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The Moon Rock   By: (1872-1942)

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E text prepared by Suzanne Shell, Barbara Tozier, and Project Gutneberg Distributed Proofreaders





"There is no help for all these things are so, And all the world is bitter as a tear, And how these things are, though ye strove to show, She would not know. "



The voice of the clergyman intoned the last sad hope of humanity, the final prayer was said, and the mourners turned away, leaving Mrs. Turold to take her rest in a bleak Cornish churchyard among strangers, far from the place of her birth and kindred.

The fact would not have troubled her if she had known. In life she had been a nonentity; in death she was not less. At least she could now mix with her betters without reproach, free (in the all enveloping silence) from the fear of betraying her humble origin. Debrett's Peerage was unimportant in the grave; breaches of social etiquette passed unnoticed there; the wagging of malicious tongues was stopped by dust.

Her husband lingered at the grave side after the others had departed. As he stood staring into the open grave, regardless of a lurking grave digger waiting to fill it, he looked like a man whose part in the drama of life was Care. There was no hint of happiness in his long narrow face, dull sunken eyes, and bloodless compressed lips. His expression was not that of one unable to tear himself away from the last glimpse of a loved wife fallen from his arms into the clutch of Death. It was the gaze of one immersed in anxious thought.

The mourners, who had just left the churchyard, awaited him by a rude stone cross near the entrance to the church. There were six four men, a woman, and a girl. In the road close by stood the motor car which had brought them to the churchyard in the wake of the hearse, glistening incongruously in the grey Cornish setting of moorland and sea.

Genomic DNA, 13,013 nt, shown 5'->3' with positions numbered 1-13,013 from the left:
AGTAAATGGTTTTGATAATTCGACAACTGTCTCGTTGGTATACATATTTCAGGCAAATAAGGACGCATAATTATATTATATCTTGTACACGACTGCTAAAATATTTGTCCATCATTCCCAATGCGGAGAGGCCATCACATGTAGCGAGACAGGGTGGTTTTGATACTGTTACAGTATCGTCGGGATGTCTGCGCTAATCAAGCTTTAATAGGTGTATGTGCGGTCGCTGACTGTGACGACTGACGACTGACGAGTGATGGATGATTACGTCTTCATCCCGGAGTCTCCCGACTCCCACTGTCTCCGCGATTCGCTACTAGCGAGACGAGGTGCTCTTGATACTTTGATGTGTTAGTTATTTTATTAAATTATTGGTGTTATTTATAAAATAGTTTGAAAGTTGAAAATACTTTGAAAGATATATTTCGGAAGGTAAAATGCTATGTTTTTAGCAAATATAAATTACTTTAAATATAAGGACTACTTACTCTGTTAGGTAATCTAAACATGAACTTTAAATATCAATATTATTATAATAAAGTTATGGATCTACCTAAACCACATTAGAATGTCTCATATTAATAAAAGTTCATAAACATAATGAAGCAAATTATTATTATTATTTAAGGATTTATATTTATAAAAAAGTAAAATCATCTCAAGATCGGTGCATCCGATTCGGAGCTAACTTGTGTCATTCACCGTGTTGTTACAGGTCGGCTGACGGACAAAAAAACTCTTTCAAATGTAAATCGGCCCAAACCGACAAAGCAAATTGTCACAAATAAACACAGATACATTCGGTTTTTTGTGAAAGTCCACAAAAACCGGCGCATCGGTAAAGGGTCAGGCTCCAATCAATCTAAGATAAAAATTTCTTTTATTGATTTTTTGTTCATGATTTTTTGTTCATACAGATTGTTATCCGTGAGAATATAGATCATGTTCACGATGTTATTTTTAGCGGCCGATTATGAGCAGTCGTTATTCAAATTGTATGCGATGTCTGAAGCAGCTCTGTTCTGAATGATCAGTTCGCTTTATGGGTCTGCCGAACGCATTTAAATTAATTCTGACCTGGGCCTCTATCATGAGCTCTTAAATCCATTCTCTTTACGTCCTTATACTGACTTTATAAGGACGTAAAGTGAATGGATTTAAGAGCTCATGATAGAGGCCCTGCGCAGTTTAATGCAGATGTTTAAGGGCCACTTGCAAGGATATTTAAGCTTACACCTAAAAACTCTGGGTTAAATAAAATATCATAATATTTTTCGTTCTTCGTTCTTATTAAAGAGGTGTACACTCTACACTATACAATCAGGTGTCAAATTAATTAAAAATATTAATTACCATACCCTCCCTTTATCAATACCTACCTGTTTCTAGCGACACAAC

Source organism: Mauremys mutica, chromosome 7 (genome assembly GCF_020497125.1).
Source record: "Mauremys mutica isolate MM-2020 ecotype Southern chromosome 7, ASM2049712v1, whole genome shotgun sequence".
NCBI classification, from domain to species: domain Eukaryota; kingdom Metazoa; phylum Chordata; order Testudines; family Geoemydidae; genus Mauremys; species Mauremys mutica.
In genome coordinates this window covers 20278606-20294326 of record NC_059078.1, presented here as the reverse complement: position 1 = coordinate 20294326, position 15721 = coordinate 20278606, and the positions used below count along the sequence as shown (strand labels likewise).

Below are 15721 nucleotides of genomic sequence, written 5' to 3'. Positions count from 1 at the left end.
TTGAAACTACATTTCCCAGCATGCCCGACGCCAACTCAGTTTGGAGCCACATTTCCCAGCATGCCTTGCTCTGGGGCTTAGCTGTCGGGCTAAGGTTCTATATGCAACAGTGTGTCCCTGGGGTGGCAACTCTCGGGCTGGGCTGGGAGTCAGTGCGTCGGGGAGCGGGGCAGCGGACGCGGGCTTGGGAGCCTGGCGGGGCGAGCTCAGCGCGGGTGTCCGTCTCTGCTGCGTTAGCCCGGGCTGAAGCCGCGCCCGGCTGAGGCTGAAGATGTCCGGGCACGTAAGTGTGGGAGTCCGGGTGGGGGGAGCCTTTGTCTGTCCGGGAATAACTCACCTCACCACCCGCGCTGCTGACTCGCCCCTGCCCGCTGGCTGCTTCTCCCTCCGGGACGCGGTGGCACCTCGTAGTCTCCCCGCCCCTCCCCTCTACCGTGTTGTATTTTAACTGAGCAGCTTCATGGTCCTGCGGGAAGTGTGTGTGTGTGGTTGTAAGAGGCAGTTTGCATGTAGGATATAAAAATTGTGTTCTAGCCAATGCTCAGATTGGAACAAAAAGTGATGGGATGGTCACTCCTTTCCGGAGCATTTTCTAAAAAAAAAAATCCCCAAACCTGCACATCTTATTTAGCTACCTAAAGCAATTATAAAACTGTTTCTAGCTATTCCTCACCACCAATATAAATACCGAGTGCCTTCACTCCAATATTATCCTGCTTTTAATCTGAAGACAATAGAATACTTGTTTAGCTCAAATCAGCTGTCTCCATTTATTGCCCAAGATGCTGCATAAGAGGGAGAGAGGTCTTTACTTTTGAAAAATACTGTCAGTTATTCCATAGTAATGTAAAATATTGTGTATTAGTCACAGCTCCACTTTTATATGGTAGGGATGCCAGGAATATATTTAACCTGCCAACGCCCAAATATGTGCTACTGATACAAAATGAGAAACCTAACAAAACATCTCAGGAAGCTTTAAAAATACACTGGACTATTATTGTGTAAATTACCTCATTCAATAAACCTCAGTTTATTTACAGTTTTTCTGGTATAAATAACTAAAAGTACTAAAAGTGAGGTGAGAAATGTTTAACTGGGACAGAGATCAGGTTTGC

The girl stood a little apart from the others. She was the daughter of the dead woman, but her head was turned away from the churchyard, and her sorrowful glance dwelt on the distant sea. The contour of her small face was perfect as a flower or gem, and colourless except for vivid scarlet lips and dark eyes gleaming beneath delicate dark brows. She was very young not more than twenty but in the soft lines of her beauty there was a suggestion of character beyond her years. Her face was dreamy and wayward, and almost gipsy in type. There was something rather disconcerting in the contrast between her air of inexperienced youth and the sombre intensity of her dark eyes, which seemed mature and disillusioned, like those of an older person. The slim lines of her figure had the lissome development of a girl who spent her days out of doors.

She stood there motionless, apparently lost in meditation, indifferent to the bitter wind which was driving across the moors with insistent force.

"Put this on, Sisily."

Sisily turned with a start. Her aunt, a large stout woman muffled in heavy furs, was standing behind her, holding a wrap in her hand.

"You'll catch your death of cold, child, standing here in this thin dress," the elder lady continued. "Why didn't you wear your coat? You'd be warmer sitting in the car. It's really very selfish of Robert, keeping us all waiting in this dreadful wind!" She shivered, and drew her furs closer. "Why doesn't he come away? As if it could do any good!"

As she spoke the tall form of Robert Turold was seen approaching through the rank grass and mouldering tombstones with a quick stride. He emerged from the churchyard gate with a stern and moody face.

"Let us get home," he said, and his words were more of a command than request.

He walked across the road to the car with his sister and daughter. The men by the cross followed. They were his brother, his brother's son, his sister's husband, and the local doctor, whose name was Ravenshaw. With a clang and a hoot the car started on the return journey. The winding cobbled street of the churchtown was soon left behind for a road which struck across the lonely moors to the sea... Continue reading book >>

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